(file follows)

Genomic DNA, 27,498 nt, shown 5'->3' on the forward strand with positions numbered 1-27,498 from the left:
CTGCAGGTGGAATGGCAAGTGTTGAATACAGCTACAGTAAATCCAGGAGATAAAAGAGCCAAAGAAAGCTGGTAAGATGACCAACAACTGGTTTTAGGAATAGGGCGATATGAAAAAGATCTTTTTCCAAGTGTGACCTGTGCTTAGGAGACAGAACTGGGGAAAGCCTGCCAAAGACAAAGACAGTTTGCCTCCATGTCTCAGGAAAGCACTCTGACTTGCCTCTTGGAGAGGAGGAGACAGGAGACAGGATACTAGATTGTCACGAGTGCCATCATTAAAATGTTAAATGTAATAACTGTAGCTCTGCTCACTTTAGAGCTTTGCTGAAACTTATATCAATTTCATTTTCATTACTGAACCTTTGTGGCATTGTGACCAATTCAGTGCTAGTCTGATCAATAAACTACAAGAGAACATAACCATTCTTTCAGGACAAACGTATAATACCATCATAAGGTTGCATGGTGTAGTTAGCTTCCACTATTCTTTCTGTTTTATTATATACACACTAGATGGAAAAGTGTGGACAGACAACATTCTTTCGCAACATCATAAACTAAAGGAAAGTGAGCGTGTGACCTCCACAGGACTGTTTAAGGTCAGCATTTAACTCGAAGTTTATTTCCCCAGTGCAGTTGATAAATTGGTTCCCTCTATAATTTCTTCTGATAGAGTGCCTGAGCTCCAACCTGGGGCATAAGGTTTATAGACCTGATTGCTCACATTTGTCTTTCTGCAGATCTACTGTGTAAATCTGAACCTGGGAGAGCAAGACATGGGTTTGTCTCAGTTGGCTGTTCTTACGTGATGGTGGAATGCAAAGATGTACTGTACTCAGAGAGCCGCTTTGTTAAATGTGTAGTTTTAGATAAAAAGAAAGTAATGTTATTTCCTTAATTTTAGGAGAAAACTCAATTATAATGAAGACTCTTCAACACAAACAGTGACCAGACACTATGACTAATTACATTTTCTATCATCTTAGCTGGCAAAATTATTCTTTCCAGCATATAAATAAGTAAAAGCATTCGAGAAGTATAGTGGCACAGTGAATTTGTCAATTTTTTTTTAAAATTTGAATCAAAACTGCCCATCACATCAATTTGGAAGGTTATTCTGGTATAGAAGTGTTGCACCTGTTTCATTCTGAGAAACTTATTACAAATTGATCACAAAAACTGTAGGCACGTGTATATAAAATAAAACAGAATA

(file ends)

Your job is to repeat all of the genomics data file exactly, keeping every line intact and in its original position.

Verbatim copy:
Genomic DNA, 27,498 nt, shown 5'->3' on the forward strand with positions numbered 1-27,498 from the left:
CTGCAGGTGGAATGGCAAGTGTTGAATACAGCTACAGTAAATCCAGGAGATAAAAGAGCCAAAGAAAGCTGGTAAGATGACCAACAACTGGTTTTAGGAATAGGGCGATATGAAAAAGATCTTTTTCCAAGTGTGACCTGTGCTTAGGAGACAGAACTGGGGAAAGCCTGCCAAAGACAAAGACAGTTTGCCTCCATGTCTCAGGAAAGCACTCTGACTTGCCTCTTGGAGAGGAGGAGACAGGAGACAGGATACTAGATTGTCACGAGTGCCATCATTAAAATGTTAAATGTAATAACTGTAGCTCTGCTCACTTTAGAGCTTTGCTGAAACTTATATCAATTTCATTTTCATTACTGAACCTTTGTGGCATTGTGACCAATTCAGTGCTAGTCTGATCAATAAACTACAAGAGAACATAACCATTCTTTCAGGACAAACGTATAATACCATCATAAGGTTGCATGGTGTAGTTAGCTTCCACTATTCTTTCTGTTTTATTATATACACACTAGATGGAAAAGTGTGGACAGACAACATTCTTTCGCAACATCATAAACTAAAGGAAAGTGAGCGTGTGACCTCCACAGGACTGTTTAAGGTCAGCATTTAACTCGAAGTTTATTTCCCCAGTGCAGTTGATAAATTGGTTCCCTCTATAATTTCTTCTGATAGAGTGCCTGAGCTCCAACCTGGGGCATAAGGTTTATAGACCTGATTGCTCACATTTGTCTTTCTGCAGATCTACTGTGTAAATCTGAACCTGGGAGAGCAAGACATGGGTTTGTCTCAGTTGGCTGTTCTTACGTGATGGTGGAATGCAAAGATGTACTGTACTCAGAGAGCCGCTTTGTTAAATGTGTAGTTTTAGATAAAAAGAAAGTAATGTTATTTCCTTAATTTTAGGAGAAAACTCAATTATAATGAAGACTCTTCAACACAAACAGTGACCAGACACTATGACTAATTACATTTTCTATCATCTTAGCTGGCAAAATTATTCTTTCCAGCATATAAATAAGTAAAAGCATTCGAGAAGTATAGTGGCACAGTGAATTTGTCAATTTTTTTTTAAAATTTGAATCAAAACTGCCCATCACATCAATTTGGAAGGTTATTCTGGTATAGAAGTGTTGCACCTGTTTCATTCTGAGAAACTTATTACAAATTGATCACAAAAACTGTAGGCACGTGTATATAAAATAAAACAGAATA